Jumping Towards Success
by Anne Dunham
Photography by Justin Eiler
Steele Senske is a 6-foot 3-inch sophomore from Park Christian High School who never thought he would compete in track and field. Little did he know, he would be standing on the podium at the Minnesota state track meet as a freshman.
“My mom pushed me to join track. I never thought I would enjoy running,” Steele says. “But when I joined track and field, I fell in love with it.”
Steele has listened to what it takes to be successful. He has outstanding role models in his life, which he hopes he can also become someday.
Following family footsteps
Steele’s mother, Sherry Senske, was an outstanding track and field athlete. She impressively high jumped at the NCAA nationals while attending Minnesota State University-Moorhead.
“My mom pushed me to do track,” the younger Steele says. “My parents have influenced me a lot, especially in high jump. They were both high school state high jump participants.”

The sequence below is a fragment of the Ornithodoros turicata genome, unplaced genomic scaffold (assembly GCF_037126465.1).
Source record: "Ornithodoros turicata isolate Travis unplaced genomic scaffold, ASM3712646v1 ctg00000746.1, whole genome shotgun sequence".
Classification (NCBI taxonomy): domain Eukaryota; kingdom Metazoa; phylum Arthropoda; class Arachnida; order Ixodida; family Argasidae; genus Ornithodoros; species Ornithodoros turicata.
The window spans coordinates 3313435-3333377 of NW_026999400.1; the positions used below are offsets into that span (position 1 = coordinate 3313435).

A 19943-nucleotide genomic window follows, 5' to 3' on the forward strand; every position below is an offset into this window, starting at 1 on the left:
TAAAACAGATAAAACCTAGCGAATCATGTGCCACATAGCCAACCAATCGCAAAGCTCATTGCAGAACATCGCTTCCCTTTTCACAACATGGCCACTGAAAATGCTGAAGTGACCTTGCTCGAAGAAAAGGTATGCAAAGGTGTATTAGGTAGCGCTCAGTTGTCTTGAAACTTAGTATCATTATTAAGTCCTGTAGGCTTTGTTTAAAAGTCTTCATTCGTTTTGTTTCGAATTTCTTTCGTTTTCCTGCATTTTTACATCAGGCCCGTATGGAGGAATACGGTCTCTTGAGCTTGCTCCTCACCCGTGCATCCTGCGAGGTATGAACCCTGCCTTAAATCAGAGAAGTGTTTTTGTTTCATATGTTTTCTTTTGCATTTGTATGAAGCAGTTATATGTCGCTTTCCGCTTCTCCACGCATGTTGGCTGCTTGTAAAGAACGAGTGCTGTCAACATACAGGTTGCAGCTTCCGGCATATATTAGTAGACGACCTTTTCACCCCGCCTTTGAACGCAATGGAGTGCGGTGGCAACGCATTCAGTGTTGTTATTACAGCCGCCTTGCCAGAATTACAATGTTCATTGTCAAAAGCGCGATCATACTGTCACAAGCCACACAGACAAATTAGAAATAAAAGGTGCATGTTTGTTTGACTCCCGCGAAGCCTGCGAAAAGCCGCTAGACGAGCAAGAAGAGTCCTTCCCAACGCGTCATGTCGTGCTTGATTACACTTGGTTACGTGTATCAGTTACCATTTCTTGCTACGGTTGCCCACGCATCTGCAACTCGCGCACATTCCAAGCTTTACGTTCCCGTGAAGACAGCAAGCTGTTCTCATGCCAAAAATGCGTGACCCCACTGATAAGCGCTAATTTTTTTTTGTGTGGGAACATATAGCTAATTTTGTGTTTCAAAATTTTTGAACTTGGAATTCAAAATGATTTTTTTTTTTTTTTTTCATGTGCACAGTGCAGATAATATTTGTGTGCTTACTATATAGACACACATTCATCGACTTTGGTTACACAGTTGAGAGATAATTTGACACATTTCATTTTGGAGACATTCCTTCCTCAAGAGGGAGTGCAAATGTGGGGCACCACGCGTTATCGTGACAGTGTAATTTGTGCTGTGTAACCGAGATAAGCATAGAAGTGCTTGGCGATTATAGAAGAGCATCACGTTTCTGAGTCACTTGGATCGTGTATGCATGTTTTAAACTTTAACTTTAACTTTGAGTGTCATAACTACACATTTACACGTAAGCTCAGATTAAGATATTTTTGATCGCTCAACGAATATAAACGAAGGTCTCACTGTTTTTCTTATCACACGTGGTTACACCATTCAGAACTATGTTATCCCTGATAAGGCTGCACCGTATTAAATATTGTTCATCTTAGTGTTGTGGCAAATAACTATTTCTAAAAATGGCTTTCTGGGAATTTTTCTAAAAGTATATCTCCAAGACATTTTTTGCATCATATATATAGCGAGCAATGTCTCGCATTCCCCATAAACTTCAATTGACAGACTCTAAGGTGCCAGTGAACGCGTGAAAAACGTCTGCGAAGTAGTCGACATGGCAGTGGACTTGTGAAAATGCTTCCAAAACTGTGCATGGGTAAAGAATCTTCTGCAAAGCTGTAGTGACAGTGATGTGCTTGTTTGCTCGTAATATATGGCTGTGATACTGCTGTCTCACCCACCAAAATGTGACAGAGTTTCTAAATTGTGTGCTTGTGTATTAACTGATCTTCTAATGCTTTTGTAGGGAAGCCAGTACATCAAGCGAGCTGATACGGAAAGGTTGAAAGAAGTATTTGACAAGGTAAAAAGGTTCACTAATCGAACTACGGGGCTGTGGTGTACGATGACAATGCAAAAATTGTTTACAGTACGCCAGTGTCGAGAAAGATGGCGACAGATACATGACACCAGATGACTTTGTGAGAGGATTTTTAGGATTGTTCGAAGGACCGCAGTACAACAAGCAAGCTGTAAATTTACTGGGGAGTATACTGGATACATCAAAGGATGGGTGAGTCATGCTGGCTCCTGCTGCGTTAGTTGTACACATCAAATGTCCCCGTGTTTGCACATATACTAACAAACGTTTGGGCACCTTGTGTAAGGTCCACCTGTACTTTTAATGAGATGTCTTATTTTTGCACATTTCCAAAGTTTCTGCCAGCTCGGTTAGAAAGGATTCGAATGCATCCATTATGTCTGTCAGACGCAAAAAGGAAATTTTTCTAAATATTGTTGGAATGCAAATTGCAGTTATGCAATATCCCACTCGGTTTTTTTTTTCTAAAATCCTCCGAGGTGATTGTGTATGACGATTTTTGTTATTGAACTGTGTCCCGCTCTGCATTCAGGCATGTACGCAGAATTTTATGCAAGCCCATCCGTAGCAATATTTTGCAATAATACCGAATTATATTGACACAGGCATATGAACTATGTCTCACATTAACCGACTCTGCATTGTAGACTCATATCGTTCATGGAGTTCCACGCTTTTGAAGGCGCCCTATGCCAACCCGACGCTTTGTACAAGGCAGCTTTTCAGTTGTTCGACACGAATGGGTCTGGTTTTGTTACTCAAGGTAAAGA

Steele’s father, Steele J. Senske Sr., has always been Steele’s biggest fan. He played four impressive years of basketball at the University of Minnesota-Crookston and Minnesota State University-Moorhead.
“He has pushed me ever since I can remember,” Steele says. “We would play basketball outside for hours when I was younger. We would play one-on-one. I would get frustrated when he beat me.”
“As a young boy, Steele had a very keen desire to mimic body movements. He would absorb the mechanical kinetics from television, watching another athlete, or listening to a coach and replicating the movement. He would continue working until he could do it well. He has a very good spatial awareness that helps him in high jump,” Steele Sr. says.
Gary Senske, the junior Steele’s grandfather, is a huge role model when it comes to athletics.
“My grandpa is an outstanding coach,” Steele says. Steele has been guided through his grandfather’s records, hall of fame awards, coaching experience, and advice.
Steele’s older sister, Sierra also has the family genes.
“I have always looked up to my sister, too,” Steele says. Standing 6-foot 2 inches, she is currently playing post on the Bemidji State University women’s basketball team.
“I always followed her around to basketball tournaments. I learned a lot from her,” Steele says.